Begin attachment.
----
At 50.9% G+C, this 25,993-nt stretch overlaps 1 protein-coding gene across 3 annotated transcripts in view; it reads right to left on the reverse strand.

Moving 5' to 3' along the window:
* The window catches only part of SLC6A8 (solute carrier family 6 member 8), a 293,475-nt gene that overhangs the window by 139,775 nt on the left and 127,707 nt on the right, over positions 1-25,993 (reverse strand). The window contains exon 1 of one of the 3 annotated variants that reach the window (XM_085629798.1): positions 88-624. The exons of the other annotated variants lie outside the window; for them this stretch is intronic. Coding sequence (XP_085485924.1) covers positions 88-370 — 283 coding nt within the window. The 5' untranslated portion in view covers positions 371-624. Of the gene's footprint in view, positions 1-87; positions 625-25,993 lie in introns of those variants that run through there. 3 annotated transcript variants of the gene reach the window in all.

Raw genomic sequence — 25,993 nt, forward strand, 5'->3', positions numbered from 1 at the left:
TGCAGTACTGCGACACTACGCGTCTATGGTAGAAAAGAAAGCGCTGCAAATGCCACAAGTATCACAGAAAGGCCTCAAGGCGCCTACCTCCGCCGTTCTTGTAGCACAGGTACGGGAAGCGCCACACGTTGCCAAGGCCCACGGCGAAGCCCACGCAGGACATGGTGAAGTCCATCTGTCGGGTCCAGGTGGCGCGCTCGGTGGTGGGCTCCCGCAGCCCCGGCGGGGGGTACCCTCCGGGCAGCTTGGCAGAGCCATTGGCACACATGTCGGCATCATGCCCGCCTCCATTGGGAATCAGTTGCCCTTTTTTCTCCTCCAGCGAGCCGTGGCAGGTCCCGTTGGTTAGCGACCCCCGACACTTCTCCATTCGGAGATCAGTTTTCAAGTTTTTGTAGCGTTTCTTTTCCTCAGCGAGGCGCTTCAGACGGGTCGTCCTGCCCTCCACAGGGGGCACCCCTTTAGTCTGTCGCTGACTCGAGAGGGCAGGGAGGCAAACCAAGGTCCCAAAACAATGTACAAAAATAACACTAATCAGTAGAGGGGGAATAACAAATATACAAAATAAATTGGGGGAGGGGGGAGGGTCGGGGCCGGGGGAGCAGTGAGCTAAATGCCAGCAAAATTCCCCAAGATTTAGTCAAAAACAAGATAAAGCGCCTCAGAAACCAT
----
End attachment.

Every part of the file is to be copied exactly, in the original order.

At 50.9% G+C, this 25,993-nt stretch overlaps 1 protein-coding gene across 3 annotated transcripts in view; it reads right to left on the reverse strand.

Moving 5' to 3' along the window:
* The window catches only part of SLC6A8 (solute carrier family 6 member 8), a 293,475-nt gene that overhangs the window by 139,775 nt on the left and 127,707 nt on the right, over positions 1-25,993 (reverse strand). The window contains exon 1 of one of the 3 annotated variants that reach the window (XM_085629798.1): positions 88-624. The exons of the other annotated variants lie outside the window; for them this stretch is intronic. Coding sequence (XP_085485924.1) covers positions 88-370 — 283 coding nt within the window. The 5' untranslated portion in view covers positions 371-624. Of the gene's footprint in view, positions 1-87; positions 625-25,993 lie in introns of those variants that run through there. 3 annotated transcript variants of the gene reach the window in all.

Raw genomic sequence — 25,993 nt, forward strand, 5'->3', positions numbered from 1 at the left:
TGCAGTACTGCGACACTACGCGTCTATGGTAGAAAAGAAAGCGCTGCAAATGCCACAAGTATCACAGAAAGGCCTCAAGGCGCCTACCTCCGCCGTTCTTGTAGCACAGGTACGGGAAGCGCCACACGTTGCCAAGGCCCACGGCGAAGCCCACGCAGGACATGGTGAAGTCCATCTGTCGGGTCCAGGTGGCGCGCTCGGTGGTGGGCTCCCGCAGCCCCGGCGGGGGGTACCCTCCGGGCAGCTTGGCAGAGCCATTGGCACACATGTCGGCATCATGCCCGCCTCCATTGGGAATCAGTTGCCCTTTTTTCTCCTCCAGCGAGCCGTGGCAGGTCCCGTTGGTTAGCGACCCCCGACACTTCTCCATTCGGAGATCAGTTTTCAAGTTTTTGTAGCGTTTCTTTTCCTCAGCGAGGCGCTTCAGACGGGTCGTCCTGCCCTCCACAGGGGGCACCCCTTTAGTCTGTCGCTGACTCGAGAGGGCAGGGAGGCAAACCAAGGTCCCAAAACAATGTACAAAAATAACACTAATCAGTAGAGGGGGAATAACAAATATACAAAATAAATTGGGGGAGGGGGGAGGGTCGGGGCCGGGGGAGCAGTGAGCTAAATGCCAGCAAAATTCCCCAAGATTTAGTCAAAAACAAGATAAAGCGCCTCAGAAACCAT